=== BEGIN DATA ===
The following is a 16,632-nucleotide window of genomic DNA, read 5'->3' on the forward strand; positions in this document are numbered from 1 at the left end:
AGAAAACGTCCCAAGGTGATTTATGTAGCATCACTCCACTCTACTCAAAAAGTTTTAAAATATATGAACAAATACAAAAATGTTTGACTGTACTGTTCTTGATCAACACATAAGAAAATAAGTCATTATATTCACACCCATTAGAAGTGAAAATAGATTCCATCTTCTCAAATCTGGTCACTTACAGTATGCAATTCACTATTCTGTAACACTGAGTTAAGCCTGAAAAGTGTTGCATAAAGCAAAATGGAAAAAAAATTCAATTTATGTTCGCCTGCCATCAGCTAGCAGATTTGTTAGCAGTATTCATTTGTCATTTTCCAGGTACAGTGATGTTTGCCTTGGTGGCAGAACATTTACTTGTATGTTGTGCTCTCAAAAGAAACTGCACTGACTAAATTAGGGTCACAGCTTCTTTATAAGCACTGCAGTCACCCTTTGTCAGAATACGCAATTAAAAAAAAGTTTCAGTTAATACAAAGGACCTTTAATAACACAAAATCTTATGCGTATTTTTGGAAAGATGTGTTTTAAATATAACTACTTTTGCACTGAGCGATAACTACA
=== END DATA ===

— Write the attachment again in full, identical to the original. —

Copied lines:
The following is a 16,632-nucleotide window of genomic DNA, read 5'->3' on the forward strand; positions in this document are numbered from 1 at the left end:
AGAAAACGTCCCAAGGTGATTTATGTAGCATCACTCCACTCTACTCAAAAAGTTTTAAAATATATGAACAAATACAAAAATGTTTGACTGTACTGTTCTTGATCAACACATAAGAAAATAAGTCATTATATTCACACCCATTAGAAGTGAAAATAGATTCCATCTTCTCAAATCTGGTCACTTACAGTATGCAATTCACTATTCTGTAACACTGAGTTAAGCCTGAAAAGTGTTGCATAAAGCAAAATGGAAAAAAAATTCAATTTATGTTCGCCTGCCATCAGCTAGCAGATTTGTTAGCAGTATTCATTTGTCATTTTCCAGGTACAGTGATGTTTGCCTTGGTGGCAGAACATTTACTTGTATGTTGTGCTCTCAAAAGAAACTGCACTGACTAAATTAGGGTCACAGCTTCTTTATAAGCACTGCAGTCACCCTTTGTCAGAATACGCAATTAAAAAAAAGTTTCAGTTAATACAAAGGACCTTTAATAACACAAAATCTTATGCGTATTTTTGGAAAGATGTGTTTTAAATATAACTACTTTTGCACTGAGCGATAACTACA